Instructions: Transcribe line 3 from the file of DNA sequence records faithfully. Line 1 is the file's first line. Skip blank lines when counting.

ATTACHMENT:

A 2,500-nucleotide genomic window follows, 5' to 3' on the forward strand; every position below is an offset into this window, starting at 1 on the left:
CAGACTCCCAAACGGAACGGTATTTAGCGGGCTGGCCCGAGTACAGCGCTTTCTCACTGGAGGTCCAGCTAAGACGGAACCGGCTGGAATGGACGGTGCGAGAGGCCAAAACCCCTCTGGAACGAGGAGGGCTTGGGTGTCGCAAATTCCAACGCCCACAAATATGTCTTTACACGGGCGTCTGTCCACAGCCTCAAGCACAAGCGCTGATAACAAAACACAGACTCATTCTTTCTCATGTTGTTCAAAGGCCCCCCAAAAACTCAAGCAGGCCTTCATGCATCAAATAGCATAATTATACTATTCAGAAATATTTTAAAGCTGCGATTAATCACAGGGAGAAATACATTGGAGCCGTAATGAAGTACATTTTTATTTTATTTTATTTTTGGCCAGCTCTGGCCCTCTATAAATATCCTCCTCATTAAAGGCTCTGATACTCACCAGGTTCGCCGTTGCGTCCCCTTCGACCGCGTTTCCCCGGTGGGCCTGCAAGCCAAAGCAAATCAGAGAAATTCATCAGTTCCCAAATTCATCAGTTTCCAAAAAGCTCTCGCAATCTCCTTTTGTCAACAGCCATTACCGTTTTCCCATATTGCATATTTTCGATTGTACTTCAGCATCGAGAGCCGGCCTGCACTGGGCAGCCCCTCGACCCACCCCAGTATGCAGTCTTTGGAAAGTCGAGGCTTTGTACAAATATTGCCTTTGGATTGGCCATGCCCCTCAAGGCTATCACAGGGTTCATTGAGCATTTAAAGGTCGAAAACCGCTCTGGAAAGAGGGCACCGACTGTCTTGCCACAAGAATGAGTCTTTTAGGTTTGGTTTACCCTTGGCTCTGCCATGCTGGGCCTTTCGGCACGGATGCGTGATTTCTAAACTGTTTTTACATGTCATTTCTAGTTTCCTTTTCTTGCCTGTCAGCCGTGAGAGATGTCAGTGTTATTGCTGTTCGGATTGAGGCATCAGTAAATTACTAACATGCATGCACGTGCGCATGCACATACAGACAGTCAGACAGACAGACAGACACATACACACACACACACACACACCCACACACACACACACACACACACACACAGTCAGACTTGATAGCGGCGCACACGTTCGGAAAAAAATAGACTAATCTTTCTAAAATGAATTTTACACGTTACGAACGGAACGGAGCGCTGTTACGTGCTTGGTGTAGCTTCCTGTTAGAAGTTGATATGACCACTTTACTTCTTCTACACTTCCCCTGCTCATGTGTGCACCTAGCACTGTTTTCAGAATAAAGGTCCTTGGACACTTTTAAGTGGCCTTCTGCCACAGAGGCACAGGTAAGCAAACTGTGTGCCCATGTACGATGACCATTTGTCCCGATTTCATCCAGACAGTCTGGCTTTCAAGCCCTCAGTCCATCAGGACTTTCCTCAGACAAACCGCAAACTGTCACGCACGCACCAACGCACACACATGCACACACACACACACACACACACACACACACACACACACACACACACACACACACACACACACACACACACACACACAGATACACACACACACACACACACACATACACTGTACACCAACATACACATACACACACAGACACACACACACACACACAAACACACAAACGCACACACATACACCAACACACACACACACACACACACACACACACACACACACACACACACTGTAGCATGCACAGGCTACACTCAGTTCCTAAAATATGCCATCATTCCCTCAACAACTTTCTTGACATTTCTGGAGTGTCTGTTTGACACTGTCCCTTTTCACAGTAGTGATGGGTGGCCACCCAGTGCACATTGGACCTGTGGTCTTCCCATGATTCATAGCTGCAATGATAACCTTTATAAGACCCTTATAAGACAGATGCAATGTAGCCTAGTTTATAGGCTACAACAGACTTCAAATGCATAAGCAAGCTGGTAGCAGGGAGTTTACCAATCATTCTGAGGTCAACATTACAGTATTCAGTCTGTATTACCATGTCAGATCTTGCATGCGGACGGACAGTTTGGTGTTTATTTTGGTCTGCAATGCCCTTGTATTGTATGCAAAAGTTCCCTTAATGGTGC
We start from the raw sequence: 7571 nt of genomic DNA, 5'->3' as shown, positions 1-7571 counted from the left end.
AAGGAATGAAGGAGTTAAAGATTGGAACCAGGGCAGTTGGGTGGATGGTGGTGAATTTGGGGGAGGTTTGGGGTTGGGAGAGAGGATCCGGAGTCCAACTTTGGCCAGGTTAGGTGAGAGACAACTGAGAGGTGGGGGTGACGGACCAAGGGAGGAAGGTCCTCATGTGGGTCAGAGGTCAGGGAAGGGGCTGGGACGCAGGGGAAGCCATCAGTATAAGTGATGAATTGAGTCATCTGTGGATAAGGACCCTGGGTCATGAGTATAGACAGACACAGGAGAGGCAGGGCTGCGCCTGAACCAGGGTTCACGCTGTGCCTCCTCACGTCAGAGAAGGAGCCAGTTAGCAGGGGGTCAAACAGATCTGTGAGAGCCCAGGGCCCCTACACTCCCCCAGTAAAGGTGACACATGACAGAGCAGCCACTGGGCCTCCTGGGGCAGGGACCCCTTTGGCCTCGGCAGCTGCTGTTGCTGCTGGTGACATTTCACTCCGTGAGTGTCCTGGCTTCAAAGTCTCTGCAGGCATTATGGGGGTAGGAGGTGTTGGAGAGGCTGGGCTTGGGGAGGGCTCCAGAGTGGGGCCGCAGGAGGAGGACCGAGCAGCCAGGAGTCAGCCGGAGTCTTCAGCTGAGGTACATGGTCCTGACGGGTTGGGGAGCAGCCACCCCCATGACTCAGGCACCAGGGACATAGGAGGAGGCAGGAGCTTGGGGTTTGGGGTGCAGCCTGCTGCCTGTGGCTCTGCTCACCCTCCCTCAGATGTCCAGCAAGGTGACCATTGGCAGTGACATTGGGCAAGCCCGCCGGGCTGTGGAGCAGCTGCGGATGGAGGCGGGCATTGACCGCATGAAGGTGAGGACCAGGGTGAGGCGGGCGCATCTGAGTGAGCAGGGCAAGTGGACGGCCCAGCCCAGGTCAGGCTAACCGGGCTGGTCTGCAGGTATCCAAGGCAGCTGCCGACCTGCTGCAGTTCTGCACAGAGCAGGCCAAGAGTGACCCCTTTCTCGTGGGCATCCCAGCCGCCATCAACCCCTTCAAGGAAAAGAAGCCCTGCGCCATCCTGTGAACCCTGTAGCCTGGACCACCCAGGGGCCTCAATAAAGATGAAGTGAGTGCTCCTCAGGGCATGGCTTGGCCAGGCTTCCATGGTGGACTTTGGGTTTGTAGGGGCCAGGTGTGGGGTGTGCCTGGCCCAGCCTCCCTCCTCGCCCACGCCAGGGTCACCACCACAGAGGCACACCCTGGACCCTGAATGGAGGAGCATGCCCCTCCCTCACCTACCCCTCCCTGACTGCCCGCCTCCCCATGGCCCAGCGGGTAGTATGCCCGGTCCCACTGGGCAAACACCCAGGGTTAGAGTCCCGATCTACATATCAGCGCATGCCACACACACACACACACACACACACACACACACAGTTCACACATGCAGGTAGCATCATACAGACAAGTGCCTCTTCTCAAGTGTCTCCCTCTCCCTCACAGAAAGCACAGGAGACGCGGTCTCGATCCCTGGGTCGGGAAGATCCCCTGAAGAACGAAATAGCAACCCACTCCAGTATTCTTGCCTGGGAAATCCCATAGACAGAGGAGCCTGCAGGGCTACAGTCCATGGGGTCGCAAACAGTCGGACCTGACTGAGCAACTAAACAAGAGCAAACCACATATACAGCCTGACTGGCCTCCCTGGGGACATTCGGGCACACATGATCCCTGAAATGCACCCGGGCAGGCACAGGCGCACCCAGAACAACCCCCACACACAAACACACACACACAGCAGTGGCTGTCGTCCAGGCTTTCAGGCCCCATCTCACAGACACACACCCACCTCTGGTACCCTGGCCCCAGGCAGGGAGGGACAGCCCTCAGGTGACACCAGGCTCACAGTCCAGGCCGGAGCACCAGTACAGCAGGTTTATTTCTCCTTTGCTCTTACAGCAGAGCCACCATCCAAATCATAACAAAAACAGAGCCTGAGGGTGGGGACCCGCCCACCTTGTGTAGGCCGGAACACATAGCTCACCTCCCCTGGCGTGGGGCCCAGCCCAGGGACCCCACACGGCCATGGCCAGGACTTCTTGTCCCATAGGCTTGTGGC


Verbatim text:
We start from the raw sequence: 7571 nt of genomic DNA, 5'->3' as shown, positions 1-7571 counted from the left end.